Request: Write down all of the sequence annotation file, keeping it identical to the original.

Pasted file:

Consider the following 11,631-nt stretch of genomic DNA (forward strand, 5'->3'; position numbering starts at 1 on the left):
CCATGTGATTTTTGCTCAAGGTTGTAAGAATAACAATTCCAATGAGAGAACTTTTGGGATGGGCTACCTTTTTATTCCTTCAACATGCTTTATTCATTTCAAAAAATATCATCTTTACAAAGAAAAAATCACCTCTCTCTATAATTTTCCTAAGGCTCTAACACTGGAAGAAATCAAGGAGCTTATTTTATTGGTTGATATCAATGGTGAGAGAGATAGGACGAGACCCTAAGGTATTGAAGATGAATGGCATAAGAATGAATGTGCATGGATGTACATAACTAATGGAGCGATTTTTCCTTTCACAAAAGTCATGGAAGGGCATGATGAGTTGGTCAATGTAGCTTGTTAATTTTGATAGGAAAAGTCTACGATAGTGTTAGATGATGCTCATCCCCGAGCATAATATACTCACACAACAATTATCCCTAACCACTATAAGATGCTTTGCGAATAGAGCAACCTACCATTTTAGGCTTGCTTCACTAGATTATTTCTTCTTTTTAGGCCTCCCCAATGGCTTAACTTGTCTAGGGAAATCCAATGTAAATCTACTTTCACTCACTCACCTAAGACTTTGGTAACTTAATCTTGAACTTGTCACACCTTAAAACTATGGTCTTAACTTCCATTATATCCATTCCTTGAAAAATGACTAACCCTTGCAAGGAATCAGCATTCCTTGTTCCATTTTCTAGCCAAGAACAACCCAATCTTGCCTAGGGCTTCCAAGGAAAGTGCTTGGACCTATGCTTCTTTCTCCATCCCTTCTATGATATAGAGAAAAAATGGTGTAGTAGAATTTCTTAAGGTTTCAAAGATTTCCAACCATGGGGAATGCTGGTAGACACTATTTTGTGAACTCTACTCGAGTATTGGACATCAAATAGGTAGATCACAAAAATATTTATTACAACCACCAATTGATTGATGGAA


Consider the following 11,631-nt stretch of genomic DNA (forward strand, 5'->3'; position numbering starts at 1 on the left):
CCATGTGATTTTTGCTCAAGGTTGTAAGAATAACAATTCCAATGAGAGAACTTTTGGGATGGGCTACCTTTTTATTCCTTCAACATGCTTTATTCATTTCAAAAAATATCATCTTTACAAAGAAAAAATCACCTCTCTCTATAATTTTCCTAAGGCTCTAACACTGGAAGAAATCAAGGAGCTTATTTTATTGGTTGATATCAATGGTGAGAGAGATAGGACGAGACCCTAAGGTATTGAAGATGAATGGCATAAGAATGAATGTGCATGGATGTACATAACTAATGGAGCGATTTTTCCTTTCACAAAAGTCATGGAAGGGCATGATGAGTTGGTCAATGTAGCTTGTTAATTTTGATAGGAAAAGTCTACGATAGTGTTAGATGATGCTCATCCCCGAGCATAATATACTCACACAACAATTATCCCTAACCACTATAAGATGCTTTGCGAATAGAGCAACCTACCATTTTAGGCTTGCTTCACTAGATTATTTCTTCTTTTTAGGCCTCCCCAATGGCTTAACTTGTCTAGGGAAATCCAATGTAAATCTACTTTCACTCACTCACCTAAGACTTTGGTAACTTAATCTTGAACTTGTCACACCTTAAAACTATGGTCTTAACTTCCATTATATCCATTCCTTGAAAAATGACTAACCCTTGCAAGGAATCAGCATTCCTTGTTCCATTTTCTAGCCAAGAACAACCCAATCTTGCCTAGGGCTTCCAAGGAAAGTGCTTGGACCTATGCTTCTTTCTCCATCCCTTCTATGATATAGAGAAAAAATGGTGTAGTAGAATTTCTTAAGGTTTCAAAGATTTCCAACCATGGGGAATGCTGGTAGACACTATTTTGTGAACTCTACTCGAGTATTGGACATCAAATAGGTAGATCACAAAAATATTTATTACAACCACCAATTGATTGATGGAA